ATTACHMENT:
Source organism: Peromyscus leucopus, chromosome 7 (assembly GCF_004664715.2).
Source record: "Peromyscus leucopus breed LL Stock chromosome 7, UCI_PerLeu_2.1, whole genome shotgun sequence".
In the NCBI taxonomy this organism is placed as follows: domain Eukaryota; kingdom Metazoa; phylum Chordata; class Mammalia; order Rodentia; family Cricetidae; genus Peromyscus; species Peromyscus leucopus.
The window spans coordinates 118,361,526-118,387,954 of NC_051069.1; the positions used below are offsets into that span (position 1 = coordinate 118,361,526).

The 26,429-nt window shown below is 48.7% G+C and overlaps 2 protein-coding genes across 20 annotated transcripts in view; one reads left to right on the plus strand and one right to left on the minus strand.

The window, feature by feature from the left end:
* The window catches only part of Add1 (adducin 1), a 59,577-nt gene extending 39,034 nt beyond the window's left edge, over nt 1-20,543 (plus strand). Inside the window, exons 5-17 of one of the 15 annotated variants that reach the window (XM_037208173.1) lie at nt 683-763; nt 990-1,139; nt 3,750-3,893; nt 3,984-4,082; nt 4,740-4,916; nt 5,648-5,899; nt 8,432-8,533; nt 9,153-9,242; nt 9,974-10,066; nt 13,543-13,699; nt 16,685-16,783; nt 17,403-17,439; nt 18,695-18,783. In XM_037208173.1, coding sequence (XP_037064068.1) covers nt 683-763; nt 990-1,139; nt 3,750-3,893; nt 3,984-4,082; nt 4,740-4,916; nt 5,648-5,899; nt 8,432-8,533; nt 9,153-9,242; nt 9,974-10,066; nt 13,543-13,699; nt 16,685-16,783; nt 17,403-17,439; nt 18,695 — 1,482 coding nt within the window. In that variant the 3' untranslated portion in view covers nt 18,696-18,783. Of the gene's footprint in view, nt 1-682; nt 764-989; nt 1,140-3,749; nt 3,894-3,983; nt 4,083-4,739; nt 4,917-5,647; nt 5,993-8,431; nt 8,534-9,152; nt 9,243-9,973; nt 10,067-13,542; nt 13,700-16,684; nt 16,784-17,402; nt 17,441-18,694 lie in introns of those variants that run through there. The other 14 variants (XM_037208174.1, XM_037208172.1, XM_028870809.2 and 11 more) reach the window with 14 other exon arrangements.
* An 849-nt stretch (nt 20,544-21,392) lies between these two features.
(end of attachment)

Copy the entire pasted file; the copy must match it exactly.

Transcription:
Source organism: Peromyscus leucopus, chromosome 7 (assembly GCF_004664715.2).
Source record: "Peromyscus leucopus breed LL Stock chromosome 7, UCI_PerLeu_2.1, whole genome shotgun sequence".
In the NCBI taxonomy this organism is placed as follows: domain Eukaryota; kingdom Metazoa; phylum Chordata; class Mammalia; order Rodentia; family Cricetidae; genus Peromyscus; species Peromyscus leucopus.
The window spans coordinates 118,361,526-118,387,954 of NC_051069.1; the positions used below are offsets into that span (position 1 = coordinate 118,361,526).

The 26,429-nt window shown below is 48.7% G+C and overlaps 2 protein-coding genes across 20 annotated transcripts in view; one reads left to right on the plus strand and one right to left on the minus strand.

The window, feature by feature from the left end:
* The window catches only part of Add1 (adducin 1), a 59,577-nt gene extending 39,034 nt beyond the window's left edge, over nt 1-20,543 (plus strand). Inside the window, exons 5-17 of one of the 15 annotated variants that reach the window (XM_037208173.1) lie at nt 683-763; nt 990-1,139; nt 3,750-3,893; nt 3,984-4,082; nt 4,740-4,916; nt 5,648-5,899; nt 8,432-8,533; nt 9,153-9,242; nt 9,974-10,066; nt 13,543-13,699; nt 16,685-16,783; nt 17,403-17,439; nt 18,695-18,783. In XM_037208173.1, coding sequence (XP_037064068.1) covers nt 683-763; nt 990-1,139; nt 3,750-3,893; nt 3,984-4,082; nt 4,740-4,916; nt 5,648-5,899; nt 8,432-8,533; nt 9,153-9,242; nt 9,974-10,066; nt 13,543-13,699; nt 16,685-16,783; nt 17,403-17,439; nt 18,695 — 1,482 coding nt within the window. In that variant the 3' untranslated portion in view covers nt 18,696-18,783. Of the gene's footprint in view, nt 1-682; nt 764-989; nt 1,140-3,749; nt 3,894-3,983; nt 4,083-4,739; nt 4,917-5,647; nt 5,993-8,431; nt 8,534-9,152; nt 9,243-9,973; nt 10,067-13,542; nt 13,700-16,684; nt 16,784-17,402; nt 17,441-18,694 lie in introns of those variants that run through there. The other 14 variants (XM_037208174.1, XM_037208172.1, XM_028870809.2 and 11 more) reach the window with 14 other exon arrangements.
* An 849-nt stretch (nt 20,544-21,392) lies between these two features.